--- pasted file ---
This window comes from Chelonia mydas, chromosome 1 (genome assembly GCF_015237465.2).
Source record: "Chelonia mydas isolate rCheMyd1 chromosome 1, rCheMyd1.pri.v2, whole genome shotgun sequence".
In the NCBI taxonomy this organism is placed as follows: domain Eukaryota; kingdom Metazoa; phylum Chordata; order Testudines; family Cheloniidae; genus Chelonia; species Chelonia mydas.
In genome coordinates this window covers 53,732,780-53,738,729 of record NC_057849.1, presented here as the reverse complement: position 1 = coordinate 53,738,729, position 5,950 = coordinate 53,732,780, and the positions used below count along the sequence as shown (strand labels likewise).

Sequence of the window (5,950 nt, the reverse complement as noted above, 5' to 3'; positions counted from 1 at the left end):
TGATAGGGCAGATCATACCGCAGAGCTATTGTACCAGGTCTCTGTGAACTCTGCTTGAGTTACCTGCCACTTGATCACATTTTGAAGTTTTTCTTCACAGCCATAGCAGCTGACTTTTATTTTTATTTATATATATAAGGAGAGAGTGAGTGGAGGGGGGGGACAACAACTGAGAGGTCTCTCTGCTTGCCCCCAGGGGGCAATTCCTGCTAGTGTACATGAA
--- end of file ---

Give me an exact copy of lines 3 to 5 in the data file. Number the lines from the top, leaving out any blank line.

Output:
In the NCBI taxonomy this organism is placed as follows: domain Eukaryota; kingdom Metazoa; phylum Chordata; order Testudines; family Cheloniidae; genus Chelonia; species Chelonia mydas.
In genome coordinates this window covers 53,732,780-53,738,729 of record NC_057849.1, presented here as the reverse complement: position 1 = coordinate 53,738,729, position 5,950 = coordinate 53,732,780, and the positions used below count along the sequence as shown (strand labels likewise).

Sequence of the window (5,950 nt, the reverse complement as noted above, 5' to 3'; positions counted from 1 at the left end):